By Robert B. K. Dewar
Robert Dewar is a professor of computer science at New York University, and president of AdaCore, a company that specializes in providing tools for building reliable software (www.adacore.com).
As we all know, modern banking depends on complex software. Just as we entrust our lives to software when we board a plane, we trust our money to software when we do business with any bank today or when we invest in the stock market. So how are we doing? On planes, pretty well. No one has ever died from a software bug on a commercial airline as far as we know. With banks, not so well! Recently we have seen major problems. Notable among these are the NatWest meltdown that left a very large number of customers without access to their accounts, and the trading software malfunction that caused a major mess on the market, and cost the company half a billion dollars in half an hour. We can read examples of such happenings every week, and of course we know that banks are not eager to disclose problems, so undoubtedly there are major behind-the-scenes problems that we don’t know about, but whenever banks lose money, it is eventually the customers who pay.
What is remarkable about these banking disasters is the tendency to dismiss them as “glitches”. For example we read in The Telegraph: “Up to 12 million NatWest and Royal Bank of Scotland customers are still unable to pay bills or move money after a computer glitch left their accounts frozen.” Now we put the word “glitch” in quotes in the title for a reason. What does this word mean to you? Well a typical dictionary definition (this one is from www.thefreedictionary.com): “A minor malfunction, mishap, or technical problem”. In short the sort of minor mistake that anyone could make any time, and which has an air of inevitability about it. After all who could prevent the occasional glitch? The use of the word is a way of disclaiming responsibility. At least one online dictionary notices what is going on with this word. dictionary.reference.com has a second meaning: “Computers: any error, malfunction, or problem”. Note that the “minor” has disappeared as a qualifier. I certainly bet that if I had been one of those NatWest customers, I would not have been willing to see my serious situation dismissed as minor!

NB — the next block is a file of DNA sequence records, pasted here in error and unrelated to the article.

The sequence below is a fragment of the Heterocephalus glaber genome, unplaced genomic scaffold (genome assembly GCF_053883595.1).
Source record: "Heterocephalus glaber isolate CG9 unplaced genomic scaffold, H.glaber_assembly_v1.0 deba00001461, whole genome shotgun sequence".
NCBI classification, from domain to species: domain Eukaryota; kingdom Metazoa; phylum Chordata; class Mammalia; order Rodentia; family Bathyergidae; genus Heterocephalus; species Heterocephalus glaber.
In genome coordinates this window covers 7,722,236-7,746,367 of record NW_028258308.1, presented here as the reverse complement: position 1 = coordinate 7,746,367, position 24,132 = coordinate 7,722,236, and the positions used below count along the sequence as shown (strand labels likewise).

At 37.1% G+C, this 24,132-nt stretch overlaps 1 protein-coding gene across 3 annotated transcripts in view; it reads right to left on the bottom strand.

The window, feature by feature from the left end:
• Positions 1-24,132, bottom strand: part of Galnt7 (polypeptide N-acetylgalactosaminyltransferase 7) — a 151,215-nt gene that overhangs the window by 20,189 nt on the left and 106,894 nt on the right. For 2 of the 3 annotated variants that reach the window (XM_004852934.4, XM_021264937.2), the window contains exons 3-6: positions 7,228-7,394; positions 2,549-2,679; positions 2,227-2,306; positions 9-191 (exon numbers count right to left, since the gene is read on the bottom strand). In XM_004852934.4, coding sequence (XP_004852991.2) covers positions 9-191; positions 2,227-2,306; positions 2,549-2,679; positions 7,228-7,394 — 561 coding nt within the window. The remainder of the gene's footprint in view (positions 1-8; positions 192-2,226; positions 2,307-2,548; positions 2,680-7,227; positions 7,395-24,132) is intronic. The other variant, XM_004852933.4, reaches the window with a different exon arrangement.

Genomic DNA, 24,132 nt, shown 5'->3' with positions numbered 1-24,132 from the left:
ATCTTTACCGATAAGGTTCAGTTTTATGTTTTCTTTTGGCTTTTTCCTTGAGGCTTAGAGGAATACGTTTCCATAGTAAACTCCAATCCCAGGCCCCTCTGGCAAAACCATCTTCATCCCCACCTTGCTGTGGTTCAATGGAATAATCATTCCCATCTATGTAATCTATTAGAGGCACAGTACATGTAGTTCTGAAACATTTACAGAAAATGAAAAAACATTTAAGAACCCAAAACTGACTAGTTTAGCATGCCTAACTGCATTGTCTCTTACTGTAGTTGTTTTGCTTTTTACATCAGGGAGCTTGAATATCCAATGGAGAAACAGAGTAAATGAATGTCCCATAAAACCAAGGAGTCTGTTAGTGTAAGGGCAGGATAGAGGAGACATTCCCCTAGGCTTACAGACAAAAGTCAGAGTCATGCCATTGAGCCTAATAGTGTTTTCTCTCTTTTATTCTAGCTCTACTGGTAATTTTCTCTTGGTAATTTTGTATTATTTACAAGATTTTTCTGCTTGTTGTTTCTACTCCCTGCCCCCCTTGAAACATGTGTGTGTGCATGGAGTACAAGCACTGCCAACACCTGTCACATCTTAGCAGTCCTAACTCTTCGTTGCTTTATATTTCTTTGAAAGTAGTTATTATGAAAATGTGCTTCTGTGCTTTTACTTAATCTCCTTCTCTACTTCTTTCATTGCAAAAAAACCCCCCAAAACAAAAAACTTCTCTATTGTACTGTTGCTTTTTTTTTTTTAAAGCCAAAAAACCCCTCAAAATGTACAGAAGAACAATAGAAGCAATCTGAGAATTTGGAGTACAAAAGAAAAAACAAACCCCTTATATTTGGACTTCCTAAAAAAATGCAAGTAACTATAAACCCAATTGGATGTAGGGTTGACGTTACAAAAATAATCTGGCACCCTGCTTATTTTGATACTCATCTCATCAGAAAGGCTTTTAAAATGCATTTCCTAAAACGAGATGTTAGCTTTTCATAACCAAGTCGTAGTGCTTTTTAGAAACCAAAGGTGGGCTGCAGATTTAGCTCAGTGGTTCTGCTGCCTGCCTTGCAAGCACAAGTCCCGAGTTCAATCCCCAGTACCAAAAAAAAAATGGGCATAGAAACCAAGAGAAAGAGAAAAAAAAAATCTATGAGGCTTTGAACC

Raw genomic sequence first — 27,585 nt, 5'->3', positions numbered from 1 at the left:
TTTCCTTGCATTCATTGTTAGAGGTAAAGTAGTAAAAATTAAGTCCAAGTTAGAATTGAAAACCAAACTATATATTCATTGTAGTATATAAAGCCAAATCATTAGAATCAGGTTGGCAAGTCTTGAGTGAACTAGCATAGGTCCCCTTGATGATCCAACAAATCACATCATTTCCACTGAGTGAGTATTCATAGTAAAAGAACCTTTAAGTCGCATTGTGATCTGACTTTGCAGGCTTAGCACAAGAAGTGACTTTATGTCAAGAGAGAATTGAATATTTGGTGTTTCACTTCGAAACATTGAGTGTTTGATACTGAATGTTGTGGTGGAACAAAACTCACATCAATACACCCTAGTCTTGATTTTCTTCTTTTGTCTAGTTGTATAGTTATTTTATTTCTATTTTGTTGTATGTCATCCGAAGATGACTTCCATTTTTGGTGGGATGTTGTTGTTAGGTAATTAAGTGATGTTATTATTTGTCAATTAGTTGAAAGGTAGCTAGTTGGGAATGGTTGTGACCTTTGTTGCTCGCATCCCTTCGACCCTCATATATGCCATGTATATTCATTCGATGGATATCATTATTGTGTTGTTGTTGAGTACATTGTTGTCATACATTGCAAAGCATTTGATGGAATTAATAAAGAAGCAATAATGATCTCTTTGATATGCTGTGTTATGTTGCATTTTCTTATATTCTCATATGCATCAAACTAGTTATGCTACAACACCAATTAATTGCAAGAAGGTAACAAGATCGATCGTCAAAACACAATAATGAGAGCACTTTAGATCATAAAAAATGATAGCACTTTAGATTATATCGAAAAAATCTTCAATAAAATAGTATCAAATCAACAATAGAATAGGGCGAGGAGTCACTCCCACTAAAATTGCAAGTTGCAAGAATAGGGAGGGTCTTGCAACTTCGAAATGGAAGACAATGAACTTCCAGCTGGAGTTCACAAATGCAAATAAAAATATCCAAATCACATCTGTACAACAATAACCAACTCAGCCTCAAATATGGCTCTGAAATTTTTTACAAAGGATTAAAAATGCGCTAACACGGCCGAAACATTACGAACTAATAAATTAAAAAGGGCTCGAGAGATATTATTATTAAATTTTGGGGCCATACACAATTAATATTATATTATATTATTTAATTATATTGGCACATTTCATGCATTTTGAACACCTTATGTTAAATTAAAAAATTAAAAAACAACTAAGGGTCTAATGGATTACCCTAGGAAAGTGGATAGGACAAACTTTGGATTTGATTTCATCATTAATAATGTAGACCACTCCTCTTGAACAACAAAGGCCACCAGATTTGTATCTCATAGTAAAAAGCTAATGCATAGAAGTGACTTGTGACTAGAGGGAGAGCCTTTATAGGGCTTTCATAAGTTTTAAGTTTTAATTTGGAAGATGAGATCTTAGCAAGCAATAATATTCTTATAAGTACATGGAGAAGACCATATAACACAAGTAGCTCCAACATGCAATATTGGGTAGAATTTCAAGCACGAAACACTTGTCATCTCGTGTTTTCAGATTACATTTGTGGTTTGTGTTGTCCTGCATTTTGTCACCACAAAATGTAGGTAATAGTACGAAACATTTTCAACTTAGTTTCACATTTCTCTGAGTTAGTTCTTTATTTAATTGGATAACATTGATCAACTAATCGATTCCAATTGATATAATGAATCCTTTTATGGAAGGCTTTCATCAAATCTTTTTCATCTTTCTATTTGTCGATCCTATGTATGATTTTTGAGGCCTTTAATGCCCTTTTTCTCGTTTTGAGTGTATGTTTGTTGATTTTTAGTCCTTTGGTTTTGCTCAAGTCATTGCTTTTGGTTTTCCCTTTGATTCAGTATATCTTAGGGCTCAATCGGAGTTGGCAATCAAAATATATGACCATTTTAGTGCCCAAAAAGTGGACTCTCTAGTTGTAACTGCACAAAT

So why the difference between banks and planes? And what is to be done about it? Is banking software somehow much more complex than avionics software? Definitely not! Is there some fundamental difference between software requirements for planes and banks? Not that I can see! The difference is simply one of due care and expectations. On planes, we are very aware of how critical the software is, and we have developed technologies that come very close to guaranteeing freedom of serious errors in avionics software. These include rigorous development procedures, and the use of standards such as DO-178B, to which all avionics software must conform, to help guarantee reliability. We don’t make an absolute claim of 100% perfect software. Even when using such procedures, and there have been examples of bugs found, but for sure software is not the weak link in avionic safety. Banks, on the other hand, are developing software in secret using the same kind of lax procedures that bring software to your PC that crashes frequently. They are far too happy to dismiss such mishaps as glitches, fix them as quickly as possible, and hope that they can get away without causing too much mayhem!